More than a century later, the “separate and unequal” approach to overseas territories persists in American jurisprudence.  Indeed, in our case, the district court cited the Insular Cases in support of its conclusion that Congress has no constitutional obligation to extend absentee voting rights to former state citizens residing in the territories – even though Congress has extended such voting rights to former state citizens who move permanently abroad to foreign countries or other territories.  In short, in the wake of the Insular Cases, it is contended that the fact that an American in Paris has more of a political voice than millions of U.S citizens in Puerto Rico does not implicate the fundamental right to vote.

The result is broad, structural disenfranchisement.  Nearly 4 million people live in America’s five overseas territories, a population that is greater than that of 21 states (and larger than the smallest five states combined).  And while voting rights issues can often become politically polarizing, the issue of territorial voting rights should not be.  Republicans and Democrats have both fared well in territory-wide elections, with no one party dominating over time.  Thus, expanding political representation and participation to citizens in the territories would be unlikely to dramatically alter the political landscape in either presidential elections or in Congress.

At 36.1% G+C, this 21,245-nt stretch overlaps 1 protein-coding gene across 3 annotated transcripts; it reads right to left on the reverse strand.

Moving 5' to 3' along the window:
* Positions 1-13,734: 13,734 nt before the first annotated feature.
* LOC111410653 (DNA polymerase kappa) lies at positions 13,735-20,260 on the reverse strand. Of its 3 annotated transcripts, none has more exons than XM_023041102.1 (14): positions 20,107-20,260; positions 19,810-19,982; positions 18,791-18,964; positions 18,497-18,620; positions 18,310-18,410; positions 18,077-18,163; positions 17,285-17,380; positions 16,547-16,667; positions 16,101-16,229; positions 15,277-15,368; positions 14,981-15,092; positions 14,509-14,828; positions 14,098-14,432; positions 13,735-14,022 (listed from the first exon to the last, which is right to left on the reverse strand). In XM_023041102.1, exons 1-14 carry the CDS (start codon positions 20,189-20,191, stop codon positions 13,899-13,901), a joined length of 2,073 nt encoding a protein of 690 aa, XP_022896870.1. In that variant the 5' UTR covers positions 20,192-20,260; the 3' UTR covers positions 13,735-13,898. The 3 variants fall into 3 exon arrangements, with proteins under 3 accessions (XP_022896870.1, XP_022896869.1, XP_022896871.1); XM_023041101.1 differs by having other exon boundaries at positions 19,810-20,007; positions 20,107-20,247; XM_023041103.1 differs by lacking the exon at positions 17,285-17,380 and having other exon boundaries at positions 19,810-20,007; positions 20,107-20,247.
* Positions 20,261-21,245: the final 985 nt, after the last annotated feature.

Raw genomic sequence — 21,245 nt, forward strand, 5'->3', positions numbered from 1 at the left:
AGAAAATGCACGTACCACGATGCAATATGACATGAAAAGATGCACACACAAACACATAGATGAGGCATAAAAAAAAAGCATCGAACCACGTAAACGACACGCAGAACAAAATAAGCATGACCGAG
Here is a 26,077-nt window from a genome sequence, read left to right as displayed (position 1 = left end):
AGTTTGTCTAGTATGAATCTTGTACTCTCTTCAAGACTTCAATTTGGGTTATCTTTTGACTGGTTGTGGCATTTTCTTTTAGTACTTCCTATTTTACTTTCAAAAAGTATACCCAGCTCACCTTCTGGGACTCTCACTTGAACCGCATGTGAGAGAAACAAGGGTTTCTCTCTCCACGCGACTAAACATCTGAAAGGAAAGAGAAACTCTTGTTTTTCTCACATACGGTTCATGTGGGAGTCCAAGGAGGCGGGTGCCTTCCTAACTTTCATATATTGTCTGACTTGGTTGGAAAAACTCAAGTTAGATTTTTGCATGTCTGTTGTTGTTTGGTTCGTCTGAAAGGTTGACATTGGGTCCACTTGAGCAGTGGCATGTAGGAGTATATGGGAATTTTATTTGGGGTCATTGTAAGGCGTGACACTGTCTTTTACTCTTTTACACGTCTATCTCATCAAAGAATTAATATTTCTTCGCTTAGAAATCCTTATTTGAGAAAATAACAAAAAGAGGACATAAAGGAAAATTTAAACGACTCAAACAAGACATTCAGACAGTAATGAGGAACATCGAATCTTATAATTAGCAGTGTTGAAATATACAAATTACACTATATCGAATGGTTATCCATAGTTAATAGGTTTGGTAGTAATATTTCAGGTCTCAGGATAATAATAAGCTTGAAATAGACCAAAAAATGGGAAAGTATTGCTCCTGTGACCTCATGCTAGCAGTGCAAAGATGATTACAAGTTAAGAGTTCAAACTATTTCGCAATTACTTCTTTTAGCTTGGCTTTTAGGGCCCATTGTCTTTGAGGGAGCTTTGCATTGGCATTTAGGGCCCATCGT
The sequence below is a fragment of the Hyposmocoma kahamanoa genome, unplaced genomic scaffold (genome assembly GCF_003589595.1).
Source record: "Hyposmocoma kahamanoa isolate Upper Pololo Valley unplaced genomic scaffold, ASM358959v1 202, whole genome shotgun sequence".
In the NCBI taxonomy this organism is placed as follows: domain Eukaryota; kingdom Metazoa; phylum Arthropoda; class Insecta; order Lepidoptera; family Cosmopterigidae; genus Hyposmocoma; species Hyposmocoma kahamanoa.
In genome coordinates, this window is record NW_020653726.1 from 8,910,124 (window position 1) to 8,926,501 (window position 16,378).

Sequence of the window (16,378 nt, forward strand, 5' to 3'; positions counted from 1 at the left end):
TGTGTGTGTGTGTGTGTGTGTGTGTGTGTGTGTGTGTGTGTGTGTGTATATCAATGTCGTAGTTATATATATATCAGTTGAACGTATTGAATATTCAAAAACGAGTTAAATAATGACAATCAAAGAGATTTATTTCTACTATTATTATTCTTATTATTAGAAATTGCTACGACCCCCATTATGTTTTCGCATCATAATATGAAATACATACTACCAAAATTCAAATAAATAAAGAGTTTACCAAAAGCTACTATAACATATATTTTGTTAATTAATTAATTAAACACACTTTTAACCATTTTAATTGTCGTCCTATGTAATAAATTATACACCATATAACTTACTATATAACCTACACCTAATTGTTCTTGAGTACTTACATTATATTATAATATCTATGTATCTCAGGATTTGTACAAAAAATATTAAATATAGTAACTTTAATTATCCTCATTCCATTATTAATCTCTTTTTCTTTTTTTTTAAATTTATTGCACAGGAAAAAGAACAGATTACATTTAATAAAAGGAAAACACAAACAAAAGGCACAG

The equities of the issue are especially galling when military service is brought into view.  The rate of military service in most U.S. territories dramatically exceeds that of any state.  On Guam, for example, one of eight adults has served in the U.S Armed Forces.  Indeed, our lead plaintiff, Luis Segovia, served in both Afghanistan and Iraq.  But – underscoring the practical importance of political representation – Guam enjoys appallingly low levels of funding for Veterans Affairs services.  As reported by the Washington Post, per capita spending by the Department of Veterans Affairs on medical services for Guam veterans was lower than any of the fifty states despite the high concentration of veterans.

The question posed by Edward Livingston over two hundred years ago has thus come full circle: “Did the heroes who died in the[] defence [of the right to representation] seal a false creed with their blood?”  Indeed, do our heroes from America’s overseas territories continue to do the same?  Why, to borrow Pitt’s words, is our Congress not “ashamed” to rule over America’s territories and allow the U.S. citizens who live in these areas to serve our country while not “allow[ing] them representatives”?

Our petition offers the Supreme Court an opportunity to answer some of these questions.  We hope they will take it.

Written by

The Harvard Civil Rights-Civil Liberties Law Review (CR-CL) is the nation’s leading progressive law journal. Founded in 1966 as an instrument to advance personal freedoms and human dignities, CR-CL seeks to catalyze progressive thought and dialogue through publishing innovative legal scholarship and from various perspectives and in diverse fields of study.

No comments

LEAVE A COMMENT

This site uses Akismet to reduce spam. Learn how your comment data is processed.